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My Biggest Lesson: James Drew

How Ethos Studios EP James Drew stays curious and embraces change in an ever-evolving industry

My Biggest Lesson: James Drew

James Drew, EP at Ethos Studios knows the importance of staying one step ahead in the industry, a lesson he's taken from his early days as an assistant at The Mill to building the foundations of Ethos. Here, James takes a reflective look at the path that got him here.


Is there one event/piece of wisdom from your career that's always stayed with you? What is it? 

If my career to date has taught me anything, it’s to never be complacent. The moment you start to feel really satisfied with yourself, your edge is lost. I never get too comfortable. I like it that way. Ours is a fast-paced and ever-changing industry, and if you stop keeping up for even a moment, you’re left behind fast. 


Set the scene! How old were you when you learned this insight, where were you working, how long had you been there, what year was it, what was your role, and how were you feeling generally about your career at this point?

I was a young whippersnapper working at The Mill London. I had just started to work as an assistant to all the Colour and Flame suites: ingesting source material, prepping jobs, laying to tape, QC, and creation of all masters and dubs. 

At the time I thought I wanted to be a colourist. I had watched the guys in that department walking around with trolleys of film negative, and watched them scan negative on the Spirit Datacine machine. The Mill even had a small film lab with an old guy who worked there on an old Steenbeck film editing suite. I was obviously very excited to get some hands-on experience, especially with film which I have always loved as a medium. However, this was all during the rise of digital, and the subsequent departure of film. So, rather than rolls of film negative, the media was coming in on hard drives. 

Nowadays, digital workflows are relatively easy, but back then (without getting too technical and boring) it took a lot of figuring out since it was all brand new. I spent hours (and sometimes days) wrangling digital camera files. Cloning hard drives was hardly the creative line of work I had imagined. Needless to say, I was pretty uninspired. 

I don’t need to explain the impact on the industry that digital cameras made but the shift from film to digital was fully happening…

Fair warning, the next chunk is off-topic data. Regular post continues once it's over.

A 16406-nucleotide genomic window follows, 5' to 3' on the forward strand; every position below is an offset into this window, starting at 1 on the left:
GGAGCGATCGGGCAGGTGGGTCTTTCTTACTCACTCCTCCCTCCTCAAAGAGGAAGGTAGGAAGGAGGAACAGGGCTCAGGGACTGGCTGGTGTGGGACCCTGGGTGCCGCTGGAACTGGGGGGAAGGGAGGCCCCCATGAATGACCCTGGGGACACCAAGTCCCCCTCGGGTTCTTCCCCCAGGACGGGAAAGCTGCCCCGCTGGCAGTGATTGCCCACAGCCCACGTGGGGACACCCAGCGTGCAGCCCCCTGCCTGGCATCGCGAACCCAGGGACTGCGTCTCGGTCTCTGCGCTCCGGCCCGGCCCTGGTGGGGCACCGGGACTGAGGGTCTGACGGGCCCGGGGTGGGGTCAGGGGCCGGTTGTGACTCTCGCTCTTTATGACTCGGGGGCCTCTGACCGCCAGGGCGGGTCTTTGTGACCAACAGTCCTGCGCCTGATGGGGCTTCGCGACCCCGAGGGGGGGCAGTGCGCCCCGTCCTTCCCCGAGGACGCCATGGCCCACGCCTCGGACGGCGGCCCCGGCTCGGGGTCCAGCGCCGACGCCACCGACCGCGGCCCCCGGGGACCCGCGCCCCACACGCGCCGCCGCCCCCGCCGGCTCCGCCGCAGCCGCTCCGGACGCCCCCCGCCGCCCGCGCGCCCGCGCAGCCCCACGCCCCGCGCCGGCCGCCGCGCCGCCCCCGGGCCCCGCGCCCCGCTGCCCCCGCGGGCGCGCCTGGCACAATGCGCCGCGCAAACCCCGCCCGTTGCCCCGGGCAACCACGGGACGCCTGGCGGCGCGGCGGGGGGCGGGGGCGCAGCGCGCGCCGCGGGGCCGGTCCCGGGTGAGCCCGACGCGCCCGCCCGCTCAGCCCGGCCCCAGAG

Tell us about the chain of events that led to you learning this insight… be as specific as you can!

Seeing this change happening in real-time, I had the realisation that you must stay ahead of the curve to survive. Our industry is creative, but also technical. Media, formats, tools, technology will all evolve and change. Any company that wants to be competitive can’t be stuck in their ways.

Staying nimble and having the ability to pivot and adapt is everything. You always have to be looking to the future. 

 

And if you got some words of wisdom from a particular person or there’s a key, influential person in this story – tell us about them! What was your relationship to them, what were they like, how did you feel about them (admiration, awe, respect… disrespect)…

Why do you think it struck such a chord? 

I watched industry veterans, my mentors, get laid off because they couldn’t keep up. A medium I loved was in decline. It’s such an overly clichéd lesson in every aspect of life and work, but it’s true. Keep up with the times or die. It’s almost laughable when I say it so bluntly!

  

How did it change you as a person and in your career? 

All through my various roles and in my career as a whole, I’ve continually attempted to look to, and learn from, the next generation of unconventional, radical content makers. Whatever cool shit they’re doing today will be what ad agencies reference for brands tomorrow. 

What if we embrace change? And what if we’re not afraid of the unknown? Being led by a spirit of curiosity is the attitude that’s going to save us.


And as you’ve progressed in your career, how have you re-evaluated this piece of advice?

Whilst building Ethos, I wanted to ensure that we would never be left behind. A lot of companies claim they are innovative, but it’s merely a marketing tool - they absolutely aren't. I’m not saying Ethos is the answer to everything, but it’s definitely something we’re very conscious of. We adapt to new ways of working. We problem-solve. We don’t complain when things are non-traditional. Basically, we’re really and truly collaborative. 

 

Is this insight or piece of advice something you now share with others – if so, how do they respond to it?

When I tell people ‘back in my day’ stories I usually get eye rolls. Ha! Luckily the team we have at Ethos are very forward thinking and also way cooler than me, so I usually am the one asking them for advice!

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